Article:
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Malaria In The Americas: A Retrospective Analysis Of Childhood Exposure

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  • Hoyt Bleakley

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Abstract

This study considers the malaria-eradication campaigns in the United States (circa 1920), and in Brazil, Colombia and Mexico (circa 1955) in order to measure how much childhood exposure to malaria depresses labor productivity. The campaigns began because of advances in health technology, which mitigates concerns about reverse causality. Malarious areas saw large drops in the disease thereafter. Relative to non-malarious areas, cohorts born after eradication had higher income as adults than the preceding generation. These changes coincided with childhood exposure to the campaigns rather than with preexisting trends.

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Bibliographic Info

Paper provided by UNIVERSIDAD DE LOS ANDES-CEDE in its series DOCUMENTOS CEDE with number 003185.

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Length: 61
Date of creation: 15 Sep 2006
Date of revision:
Handle: RePEc:col:000089:003185

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Related research

Keywords: Malaria; returns to health; eradication campaigns;

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Cited by:
  1. Alan I. Barreca, 2010. "The Long-Term Economic Impact of In Utero and Postnatal Exposure to Malaria," Journal of Human Resources, University of Wisconsin Press, vol. 45(4), pages 865-892.
  2. Cutler, David & Fung, Winnie & Kremer, Michael & Singhal, Monica, 2007. "Mosquitoes: The Long-TermEffects of Malaria Eradication in India," Working Paper Series rwp07-051, Harvard University, John F. Kennedy School of Government.
  3. Bloom, David E. & Canning, David & Fink, Günther, 2013. "Disease and Development Revisited," IZA Discussion Papers 7391, Institute for the Study of Labor (IZA).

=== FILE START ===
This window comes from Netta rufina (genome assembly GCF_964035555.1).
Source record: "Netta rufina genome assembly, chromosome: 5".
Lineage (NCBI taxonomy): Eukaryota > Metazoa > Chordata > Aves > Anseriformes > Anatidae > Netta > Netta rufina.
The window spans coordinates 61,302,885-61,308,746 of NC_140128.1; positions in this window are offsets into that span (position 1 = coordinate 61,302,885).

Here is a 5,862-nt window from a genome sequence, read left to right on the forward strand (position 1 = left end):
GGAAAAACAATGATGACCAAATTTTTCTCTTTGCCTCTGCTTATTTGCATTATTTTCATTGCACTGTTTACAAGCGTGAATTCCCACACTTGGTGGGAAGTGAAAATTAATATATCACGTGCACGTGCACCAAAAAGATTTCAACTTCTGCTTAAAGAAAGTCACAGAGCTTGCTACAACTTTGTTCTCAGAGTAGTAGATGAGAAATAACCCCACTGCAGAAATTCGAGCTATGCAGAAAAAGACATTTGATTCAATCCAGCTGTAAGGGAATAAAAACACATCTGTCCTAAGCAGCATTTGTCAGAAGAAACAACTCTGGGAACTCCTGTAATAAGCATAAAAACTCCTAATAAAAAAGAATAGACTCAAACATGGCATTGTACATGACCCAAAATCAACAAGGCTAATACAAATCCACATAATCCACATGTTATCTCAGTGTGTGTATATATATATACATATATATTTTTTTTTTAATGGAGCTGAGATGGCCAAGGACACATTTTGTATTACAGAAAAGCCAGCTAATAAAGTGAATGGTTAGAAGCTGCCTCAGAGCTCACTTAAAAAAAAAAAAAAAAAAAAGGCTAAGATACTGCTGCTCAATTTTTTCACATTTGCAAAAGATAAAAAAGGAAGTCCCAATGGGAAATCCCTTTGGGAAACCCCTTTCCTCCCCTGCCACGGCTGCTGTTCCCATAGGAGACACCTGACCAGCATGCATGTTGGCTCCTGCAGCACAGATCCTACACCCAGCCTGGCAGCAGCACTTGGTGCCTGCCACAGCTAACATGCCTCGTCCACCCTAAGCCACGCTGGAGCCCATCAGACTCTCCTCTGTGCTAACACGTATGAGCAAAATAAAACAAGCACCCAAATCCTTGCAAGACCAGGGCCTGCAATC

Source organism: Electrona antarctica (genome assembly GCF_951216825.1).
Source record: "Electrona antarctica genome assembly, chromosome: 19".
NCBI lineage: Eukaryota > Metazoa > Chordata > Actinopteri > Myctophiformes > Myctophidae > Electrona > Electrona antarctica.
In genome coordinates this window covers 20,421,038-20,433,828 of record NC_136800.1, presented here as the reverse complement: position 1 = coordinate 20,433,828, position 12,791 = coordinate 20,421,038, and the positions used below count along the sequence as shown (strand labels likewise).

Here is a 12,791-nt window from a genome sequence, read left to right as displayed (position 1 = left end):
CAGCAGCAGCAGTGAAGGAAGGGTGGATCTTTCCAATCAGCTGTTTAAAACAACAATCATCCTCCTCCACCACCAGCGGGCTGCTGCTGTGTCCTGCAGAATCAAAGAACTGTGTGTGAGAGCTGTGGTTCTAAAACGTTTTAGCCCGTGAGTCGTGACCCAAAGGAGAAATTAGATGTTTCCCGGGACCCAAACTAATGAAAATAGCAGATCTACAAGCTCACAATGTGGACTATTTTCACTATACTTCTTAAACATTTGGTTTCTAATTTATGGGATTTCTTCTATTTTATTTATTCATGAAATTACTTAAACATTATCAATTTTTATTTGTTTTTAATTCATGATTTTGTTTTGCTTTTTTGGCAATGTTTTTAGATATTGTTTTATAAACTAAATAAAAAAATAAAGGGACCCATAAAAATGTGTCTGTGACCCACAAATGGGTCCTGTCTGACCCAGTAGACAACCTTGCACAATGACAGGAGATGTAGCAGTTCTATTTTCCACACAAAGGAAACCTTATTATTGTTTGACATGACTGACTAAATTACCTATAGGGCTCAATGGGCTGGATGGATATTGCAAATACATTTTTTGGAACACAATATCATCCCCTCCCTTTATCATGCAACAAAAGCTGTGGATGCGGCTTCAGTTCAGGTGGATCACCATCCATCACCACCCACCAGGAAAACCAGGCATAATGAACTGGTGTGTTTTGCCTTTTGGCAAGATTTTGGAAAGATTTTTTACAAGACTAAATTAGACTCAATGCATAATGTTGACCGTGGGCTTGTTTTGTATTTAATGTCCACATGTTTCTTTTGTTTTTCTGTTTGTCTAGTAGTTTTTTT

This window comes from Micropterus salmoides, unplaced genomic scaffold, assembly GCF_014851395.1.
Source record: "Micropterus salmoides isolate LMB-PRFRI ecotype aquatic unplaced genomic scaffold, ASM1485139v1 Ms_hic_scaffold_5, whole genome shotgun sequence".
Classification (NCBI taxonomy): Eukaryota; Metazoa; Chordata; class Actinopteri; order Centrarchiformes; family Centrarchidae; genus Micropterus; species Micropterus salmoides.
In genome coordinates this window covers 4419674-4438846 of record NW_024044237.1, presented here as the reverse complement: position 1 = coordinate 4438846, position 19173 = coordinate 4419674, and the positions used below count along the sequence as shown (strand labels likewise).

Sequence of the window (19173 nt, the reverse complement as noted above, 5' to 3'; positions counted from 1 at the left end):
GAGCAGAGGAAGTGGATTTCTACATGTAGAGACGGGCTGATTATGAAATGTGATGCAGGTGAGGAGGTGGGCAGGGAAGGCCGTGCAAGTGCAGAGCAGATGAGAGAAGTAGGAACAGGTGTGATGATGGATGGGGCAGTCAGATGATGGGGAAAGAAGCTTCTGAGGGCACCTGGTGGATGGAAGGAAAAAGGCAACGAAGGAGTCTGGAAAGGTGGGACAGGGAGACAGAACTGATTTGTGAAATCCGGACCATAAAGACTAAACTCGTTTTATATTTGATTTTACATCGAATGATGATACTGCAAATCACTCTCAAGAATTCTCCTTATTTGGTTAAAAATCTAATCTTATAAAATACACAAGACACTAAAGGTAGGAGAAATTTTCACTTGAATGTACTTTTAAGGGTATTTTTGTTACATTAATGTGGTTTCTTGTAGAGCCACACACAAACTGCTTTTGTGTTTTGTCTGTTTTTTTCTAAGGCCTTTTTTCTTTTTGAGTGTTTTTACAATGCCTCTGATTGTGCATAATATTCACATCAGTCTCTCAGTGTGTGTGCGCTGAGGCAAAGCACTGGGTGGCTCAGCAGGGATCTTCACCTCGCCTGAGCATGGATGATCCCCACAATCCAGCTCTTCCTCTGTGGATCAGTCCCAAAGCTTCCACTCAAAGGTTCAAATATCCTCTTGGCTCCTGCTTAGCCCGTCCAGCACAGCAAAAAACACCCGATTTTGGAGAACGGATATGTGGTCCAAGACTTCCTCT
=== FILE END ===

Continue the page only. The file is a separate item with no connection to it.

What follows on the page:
4. Douglas Gollin & Christian Zimmermann, 2008. "Malaria: Disease Impacts and Long-Run Income Differences," Department of Economics Working Papers 2008-17, Department of Economics, Williams College.
  5. David M. Cutler & Adriana Lleras-Muney & Tom Vogl, 2008. "Socioeconomic Status and Health: Dimensions and Mechanisms," NBER Working Papers 14333, National Bureau of Economic Research, Inc.
  6. David Canning & Abdur Razzaque & Julia Driessen & Damian G. Walker & Peter Kim Streatfield & Mohammad Yunus, 2011. "The Effect of Maternal Tetanus Immunization on Children’s Schooling Attainment in Matlab, Bangladesh: Follow-up of a Randomized Trial," PGDA Working Papers 7611, Program on the Global Demography of Aging.
  7. Azomahou, Theophile & Soete, Luc & Diene, Bity & Diene, Mbaye, 2012. "Optimal health investment with separable and non-separable preferences," MERIT Working Papers 047, United Nations University - Maastricht Economic and Social Research Institute on Innovation and Technology (MERIT).
  8. Hoyt Bleakley, 2009. "Economic Effects of Childhood Exposure to Tropical Disease," American Economic Review, American Economic Association, vol. 99(2), pages 218-23, May.
  9. David E. Bloom, 2011. "Population Dynamics in India and Implications for Economic Growth," PGDA Working Papers 6511, Program on the Global Demography of Aging.
  10. Santosh, Kumar, 2009. "Childhood Immunization, Mortality and Human Capital Accumulation: Micro-Evidence from India," MPRA Paper 27127, University Library of Munich, Germany.
  11. Moshe Hazan & Hosny Zoabi, 2006. "Does longevity cause growth? A theoretical critique," Journal of Economic Growth, Springer, vol. 11(4), pages 363-376, December.
  12. David M. Cutler & Adriana Lleras-Muney, 2012. "Education and Health: Insights from International Comparisons," NBER Working Papers 17738, National Bureau of Economic Research, Inc.
  13. Josselin Thuilliez, 2007. "Malaria and Primary Education : A cross-country analysis on primary repetition and completion rates," Documents de travail du Centre d'Economie de la Sorbonne bla07013, Université Panthéon-Sorbonne (Paris 1), Centre d'Economie de la Sorbonne.

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